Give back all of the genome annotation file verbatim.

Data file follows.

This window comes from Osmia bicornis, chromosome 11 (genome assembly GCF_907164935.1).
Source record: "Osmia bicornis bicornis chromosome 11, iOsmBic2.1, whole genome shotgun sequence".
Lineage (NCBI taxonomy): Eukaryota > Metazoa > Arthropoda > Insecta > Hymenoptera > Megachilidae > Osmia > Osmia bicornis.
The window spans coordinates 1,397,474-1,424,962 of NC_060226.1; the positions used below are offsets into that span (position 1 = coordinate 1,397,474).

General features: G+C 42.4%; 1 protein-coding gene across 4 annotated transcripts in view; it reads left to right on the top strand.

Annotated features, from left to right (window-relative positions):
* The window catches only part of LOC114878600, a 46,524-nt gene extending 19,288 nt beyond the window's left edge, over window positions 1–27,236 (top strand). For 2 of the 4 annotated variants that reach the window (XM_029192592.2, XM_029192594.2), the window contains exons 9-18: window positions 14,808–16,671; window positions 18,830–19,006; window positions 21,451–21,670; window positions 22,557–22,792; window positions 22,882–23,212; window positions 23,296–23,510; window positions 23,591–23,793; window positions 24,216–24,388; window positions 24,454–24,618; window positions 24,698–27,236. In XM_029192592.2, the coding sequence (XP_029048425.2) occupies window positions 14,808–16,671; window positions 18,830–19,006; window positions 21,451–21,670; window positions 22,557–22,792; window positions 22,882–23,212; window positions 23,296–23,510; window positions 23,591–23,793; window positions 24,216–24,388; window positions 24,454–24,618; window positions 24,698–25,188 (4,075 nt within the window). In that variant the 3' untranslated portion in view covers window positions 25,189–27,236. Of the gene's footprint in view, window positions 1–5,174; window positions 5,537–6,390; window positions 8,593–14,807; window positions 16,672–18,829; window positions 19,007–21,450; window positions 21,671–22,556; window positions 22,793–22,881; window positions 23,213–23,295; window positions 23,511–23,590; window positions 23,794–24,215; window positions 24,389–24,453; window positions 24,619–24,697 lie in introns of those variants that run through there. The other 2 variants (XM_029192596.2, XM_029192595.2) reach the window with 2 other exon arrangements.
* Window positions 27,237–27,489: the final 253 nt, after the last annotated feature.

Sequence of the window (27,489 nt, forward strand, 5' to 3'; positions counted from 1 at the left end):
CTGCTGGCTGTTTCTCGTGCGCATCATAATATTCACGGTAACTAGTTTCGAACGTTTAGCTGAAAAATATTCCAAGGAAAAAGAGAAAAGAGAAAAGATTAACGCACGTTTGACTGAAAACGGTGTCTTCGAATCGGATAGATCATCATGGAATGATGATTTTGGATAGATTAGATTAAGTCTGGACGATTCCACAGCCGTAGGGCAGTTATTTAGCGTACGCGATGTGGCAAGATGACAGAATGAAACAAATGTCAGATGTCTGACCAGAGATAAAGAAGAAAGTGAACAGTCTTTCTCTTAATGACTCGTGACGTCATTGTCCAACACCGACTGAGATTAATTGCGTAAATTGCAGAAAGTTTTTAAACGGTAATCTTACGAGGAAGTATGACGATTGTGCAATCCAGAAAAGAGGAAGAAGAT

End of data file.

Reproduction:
This window comes from Osmia bicornis, chromosome 11 (genome assembly GCF_907164935.1).
Source record: "Osmia bicornis bicornis chromosome 11, iOsmBic2.1, whole genome shotgun sequence".
Lineage (NCBI taxonomy): Eukaryota > Metazoa > Arthropoda > Insecta > Hymenoptera > Megachilidae > Osmia > Osmia bicornis.
The window spans coordinates 1,397,474-1,424,962 of NC_060226.1; the positions used below are offsets into that span (position 1 = coordinate 1,397,474).

General features: G+C 42.4%; 1 protein-coding gene across 4 annotated transcripts in view; it reads left to right on the top strand.

Annotated features, from left to right (window-relative positions):
* The window catches only part of LOC114878600, a 46,524-nt gene extending 19,288 nt beyond the window's left edge, over window positions 1–27,236 (top strand). For 2 of the 4 annotated variants that reach the window (XM_029192592.2, XM_029192594.2), the window contains exons 9-18: window positions 14,808–16,671; window positions 18,830–19,006; window positions 21,451–21,670; window positions 22,557–22,792; window positions 22,882–23,212; window positions 23,296–23,510; window positions 23,591–23,793; window positions 24,216–24,388; window positions 24,454–24,618; window positions 24,698–27,236. In XM_029192592.2, the coding sequence (XP_029048425.2) occupies window positions 14,808–16,671; window positions 18,830–19,006; window positions 21,451–21,670; window positions 22,557–22,792; window positions 22,882–23,212; window positions 23,296–23,510; window positions 23,591–23,793; window positions 24,216–24,388; window positions 24,454–24,618; window positions 24,698–25,188 (4,075 nt within the window). In that variant the 3' untranslated portion in view covers window positions 25,189–27,236. Of the gene's footprint in view, window positions 1–5,174; window positions 5,537–6,390; window positions 8,593–14,807; window positions 16,672–18,829; window positions 19,007–21,450; window positions 21,671–22,556; window positions 22,793–22,881; window positions 23,213–23,295; window positions 23,511–23,590; window positions 23,794–24,215; window positions 24,389–24,453; window positions 24,619–24,697 lie in introns of those variants that run through there. The other 2 variants (XM_029192596.2, XM_029192595.2) reach the window with 2 other exon arrangements.
* Window positions 27,237–27,489: the final 253 nt, after the last annotated feature.

Sequence of the window (27,489 nt, forward strand, 5' to 3'; positions counted from 1 at the left end):
CTGCTGGCTGTTTCTCGTGCGCATCATAATATTCACGGTAACTAGTTTCGAACGTTTAGCTGAAAAATATTCCAAGGAAAAAGAGAAAAGAGAAAAGATTAACGCACGTTTGACTGAAAACGGTGTCTTCGAATCGGATAGATCATCATGGAATGATGATTTTGGATAGATTAGATTAAGTCTGGACGATTCCACAGCCGTAGGGCAGTTATTTAGCGTACGCGATGTGGCAAGATGACAGAATGAAACAAATGTCAGATGTCTGACCAGAGATAAAGAAGAAAGTGAACAGTCTTTCTCTTAATGACTCGTGACGTCATTGTCCAACACCGACTGAGATTAATTGCGTAAATTGCAGAAAGTTTTTAAACGGTAATCTTACGAGGAAGTATGACGATTGTGCAATCCAGAAAAGAGGAAGAAGAT